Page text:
Flex-IT Act May Grant Shorter Meaningful Use Reporting Period in 2015

//Flex-IT Act May Grant Shorter Meaningful Use Reporting Period in 2015

Flex-IT Act May Grant Shorter Meaningful Use Reporting Period in 2015

Today Republican Congresswoman Ellmers of North Carolina and Democratic Congressman Matheson of Utah introduced the Flexibility in Health IT Reporting (Flex-IT) Act proposing to allow health care providers an easier way to meet Meaningful Use requirements for electronic health records (E.H.Rs) via a shortened reporting period in 2015.

Flex-IT would negate the latest final rule from CMS, adjusting the program reporting timeline from a full year to any three-month quarter. Current full-year of reporting using 2014 Edition certified EHR Technology (CEHRT) in 2015 puts many hospitals and eligible professionals (“EPs” or physicians) at risk of not meeting Meaningful Use in 2015. Only 143 hospitals of over 3,800 in the U.S. have met Stage 2. The reminder would have needed to be ready within two weeks.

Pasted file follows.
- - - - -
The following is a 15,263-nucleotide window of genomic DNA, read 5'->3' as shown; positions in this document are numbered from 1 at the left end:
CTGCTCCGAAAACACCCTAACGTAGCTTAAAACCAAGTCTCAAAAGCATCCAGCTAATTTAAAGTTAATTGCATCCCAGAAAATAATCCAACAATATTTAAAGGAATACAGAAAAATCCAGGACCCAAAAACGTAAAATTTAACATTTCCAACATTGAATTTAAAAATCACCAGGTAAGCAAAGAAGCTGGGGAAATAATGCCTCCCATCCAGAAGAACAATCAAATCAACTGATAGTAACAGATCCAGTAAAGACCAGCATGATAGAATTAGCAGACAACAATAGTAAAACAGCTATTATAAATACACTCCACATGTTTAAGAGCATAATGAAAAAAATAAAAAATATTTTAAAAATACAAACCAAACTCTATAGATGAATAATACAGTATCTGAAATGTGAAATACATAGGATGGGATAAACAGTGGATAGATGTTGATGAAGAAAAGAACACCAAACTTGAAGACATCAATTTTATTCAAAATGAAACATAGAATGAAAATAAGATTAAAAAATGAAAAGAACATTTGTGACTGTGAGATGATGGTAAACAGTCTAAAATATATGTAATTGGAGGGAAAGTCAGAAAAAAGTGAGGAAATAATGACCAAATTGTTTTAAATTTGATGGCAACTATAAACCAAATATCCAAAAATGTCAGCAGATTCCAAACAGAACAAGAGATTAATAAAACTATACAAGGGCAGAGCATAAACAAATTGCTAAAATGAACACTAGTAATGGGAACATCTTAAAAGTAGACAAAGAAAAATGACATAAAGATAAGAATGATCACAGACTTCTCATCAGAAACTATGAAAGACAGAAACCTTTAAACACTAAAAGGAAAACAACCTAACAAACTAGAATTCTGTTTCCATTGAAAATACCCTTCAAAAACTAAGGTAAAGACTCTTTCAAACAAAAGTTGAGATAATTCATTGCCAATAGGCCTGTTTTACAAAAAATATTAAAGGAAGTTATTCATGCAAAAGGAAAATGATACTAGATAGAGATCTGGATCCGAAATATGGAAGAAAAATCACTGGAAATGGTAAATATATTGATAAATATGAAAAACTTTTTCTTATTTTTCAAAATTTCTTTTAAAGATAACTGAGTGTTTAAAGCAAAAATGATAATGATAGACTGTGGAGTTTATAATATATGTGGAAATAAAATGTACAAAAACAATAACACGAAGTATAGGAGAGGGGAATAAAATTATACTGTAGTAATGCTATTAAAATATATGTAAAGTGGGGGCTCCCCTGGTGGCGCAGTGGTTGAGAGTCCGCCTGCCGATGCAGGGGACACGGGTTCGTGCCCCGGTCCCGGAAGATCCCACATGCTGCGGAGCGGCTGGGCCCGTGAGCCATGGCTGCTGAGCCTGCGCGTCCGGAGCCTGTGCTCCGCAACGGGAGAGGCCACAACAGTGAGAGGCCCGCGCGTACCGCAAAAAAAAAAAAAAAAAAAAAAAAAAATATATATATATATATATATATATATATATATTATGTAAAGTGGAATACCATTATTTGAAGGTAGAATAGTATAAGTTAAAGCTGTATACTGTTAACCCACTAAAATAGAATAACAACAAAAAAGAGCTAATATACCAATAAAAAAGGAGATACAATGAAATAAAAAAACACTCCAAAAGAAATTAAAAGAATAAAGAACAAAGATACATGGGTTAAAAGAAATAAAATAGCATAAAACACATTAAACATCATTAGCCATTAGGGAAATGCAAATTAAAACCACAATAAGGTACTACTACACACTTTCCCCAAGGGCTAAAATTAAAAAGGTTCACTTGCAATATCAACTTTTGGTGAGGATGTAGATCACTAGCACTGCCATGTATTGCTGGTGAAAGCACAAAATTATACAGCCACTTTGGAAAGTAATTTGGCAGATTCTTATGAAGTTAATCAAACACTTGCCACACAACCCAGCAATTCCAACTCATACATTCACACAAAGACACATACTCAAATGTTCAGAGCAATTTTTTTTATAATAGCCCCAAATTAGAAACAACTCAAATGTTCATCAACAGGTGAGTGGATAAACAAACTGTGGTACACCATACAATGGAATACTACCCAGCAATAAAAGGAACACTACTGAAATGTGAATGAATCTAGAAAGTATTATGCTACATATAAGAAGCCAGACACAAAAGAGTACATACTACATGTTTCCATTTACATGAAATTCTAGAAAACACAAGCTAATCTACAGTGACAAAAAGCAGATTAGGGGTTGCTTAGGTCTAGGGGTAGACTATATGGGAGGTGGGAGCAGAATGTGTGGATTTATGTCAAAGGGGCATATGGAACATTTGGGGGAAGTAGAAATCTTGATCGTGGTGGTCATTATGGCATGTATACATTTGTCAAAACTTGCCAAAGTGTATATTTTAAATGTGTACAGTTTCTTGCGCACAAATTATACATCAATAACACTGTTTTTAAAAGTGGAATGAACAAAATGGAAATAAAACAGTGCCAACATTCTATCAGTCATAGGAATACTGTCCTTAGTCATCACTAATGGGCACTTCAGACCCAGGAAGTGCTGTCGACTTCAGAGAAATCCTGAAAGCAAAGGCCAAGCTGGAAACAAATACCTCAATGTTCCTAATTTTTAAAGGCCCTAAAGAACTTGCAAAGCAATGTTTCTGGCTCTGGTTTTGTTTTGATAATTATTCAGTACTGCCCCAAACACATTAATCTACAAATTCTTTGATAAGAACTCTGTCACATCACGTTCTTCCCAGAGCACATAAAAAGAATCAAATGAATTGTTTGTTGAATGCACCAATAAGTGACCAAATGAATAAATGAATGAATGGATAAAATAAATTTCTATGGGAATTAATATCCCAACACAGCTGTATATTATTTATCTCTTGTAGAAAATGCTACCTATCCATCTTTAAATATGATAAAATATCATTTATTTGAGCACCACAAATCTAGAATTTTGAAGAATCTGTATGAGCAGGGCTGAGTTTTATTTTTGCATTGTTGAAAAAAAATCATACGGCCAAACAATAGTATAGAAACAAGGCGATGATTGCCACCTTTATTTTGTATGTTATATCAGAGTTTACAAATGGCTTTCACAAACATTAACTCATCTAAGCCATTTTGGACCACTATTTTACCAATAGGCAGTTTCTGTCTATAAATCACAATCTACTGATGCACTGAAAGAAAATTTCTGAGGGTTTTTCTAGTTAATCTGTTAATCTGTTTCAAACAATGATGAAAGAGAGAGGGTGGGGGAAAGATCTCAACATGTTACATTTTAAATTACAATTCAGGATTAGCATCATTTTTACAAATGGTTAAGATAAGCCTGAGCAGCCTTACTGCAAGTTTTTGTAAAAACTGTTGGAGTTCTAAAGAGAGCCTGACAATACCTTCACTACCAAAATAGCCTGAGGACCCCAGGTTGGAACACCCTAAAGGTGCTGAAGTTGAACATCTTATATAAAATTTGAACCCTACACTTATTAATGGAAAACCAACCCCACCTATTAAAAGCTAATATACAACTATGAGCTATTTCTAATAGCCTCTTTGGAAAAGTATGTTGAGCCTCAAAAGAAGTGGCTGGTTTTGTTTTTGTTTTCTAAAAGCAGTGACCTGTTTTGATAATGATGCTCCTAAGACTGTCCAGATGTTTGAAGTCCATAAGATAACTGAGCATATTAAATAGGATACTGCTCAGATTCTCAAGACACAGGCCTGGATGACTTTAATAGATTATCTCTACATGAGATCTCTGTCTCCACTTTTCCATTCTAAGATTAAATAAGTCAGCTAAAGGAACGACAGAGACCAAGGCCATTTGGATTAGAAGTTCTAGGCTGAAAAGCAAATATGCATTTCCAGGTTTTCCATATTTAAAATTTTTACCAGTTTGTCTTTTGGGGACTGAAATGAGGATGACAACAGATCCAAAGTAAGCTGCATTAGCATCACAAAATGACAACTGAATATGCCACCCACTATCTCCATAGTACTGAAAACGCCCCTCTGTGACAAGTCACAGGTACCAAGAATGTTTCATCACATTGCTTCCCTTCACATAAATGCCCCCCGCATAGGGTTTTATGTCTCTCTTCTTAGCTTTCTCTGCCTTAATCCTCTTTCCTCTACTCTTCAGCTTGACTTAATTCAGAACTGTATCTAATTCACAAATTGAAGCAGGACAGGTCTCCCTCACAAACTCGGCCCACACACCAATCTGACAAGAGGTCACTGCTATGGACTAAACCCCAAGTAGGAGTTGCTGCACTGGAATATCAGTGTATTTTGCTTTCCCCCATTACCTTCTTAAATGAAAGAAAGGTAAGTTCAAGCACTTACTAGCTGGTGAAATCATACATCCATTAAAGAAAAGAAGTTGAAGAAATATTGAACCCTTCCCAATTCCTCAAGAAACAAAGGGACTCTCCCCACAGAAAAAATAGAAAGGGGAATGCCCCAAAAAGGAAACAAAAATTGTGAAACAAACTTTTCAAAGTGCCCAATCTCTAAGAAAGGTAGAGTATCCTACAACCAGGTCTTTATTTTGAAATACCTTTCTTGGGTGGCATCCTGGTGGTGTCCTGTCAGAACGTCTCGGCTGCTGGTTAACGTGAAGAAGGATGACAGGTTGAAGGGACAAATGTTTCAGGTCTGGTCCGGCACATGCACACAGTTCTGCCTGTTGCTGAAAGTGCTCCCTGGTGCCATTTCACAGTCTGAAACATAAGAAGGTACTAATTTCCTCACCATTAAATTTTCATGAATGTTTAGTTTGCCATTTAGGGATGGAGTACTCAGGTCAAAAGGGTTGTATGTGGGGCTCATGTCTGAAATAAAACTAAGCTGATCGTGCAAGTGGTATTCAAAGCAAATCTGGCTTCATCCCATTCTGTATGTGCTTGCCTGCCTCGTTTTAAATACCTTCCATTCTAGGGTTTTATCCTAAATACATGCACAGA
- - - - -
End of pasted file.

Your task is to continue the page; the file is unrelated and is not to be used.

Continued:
CHIME, the College of Healthcare Information Management Executives endorsed the bill.

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By | 2014-09-16T16:20:45+00:00 September 16th, 2014|Meaningful Use|0 Comments

About the Author:

Michael is Managing Partner & CEO of No World Borders, a leading health care management and IT consulting firm. He leads a team that provides Cybersecurity best practices for healthcare clients, ICD-10 Consulting, Meaningful Use of Electronic Health Records. He advises legal teams as an expert witness in HIPAA Privacy and Security, medical coding and billing and usual and customary cost of care, the Affordable Care Act and benefits enrollment, white collar crime, False Claims Act, Anti-Kickback, Stark Law, Insurance Fraud, payor-provider disputes, and consults to venture capital and private equity firms on mHealth, Cloud Computing in Healthcare, and Software as a Service. He advises self-insured employers on cost of care and regulations. Arrigo was recently retained by the U.S. Department of Justice (DOJ) regarding a significant false claims act investigation. He has provided opinions on over $1 billion in health care claims and due diligence on over $4 billion in healthcare mergers and acquisitions. Education: UC Irvine – Economics and Computer Science, University of Southern California – Business, Stanford Medical School – Biomedical Informatics, Harvard Law School – Bioethics.

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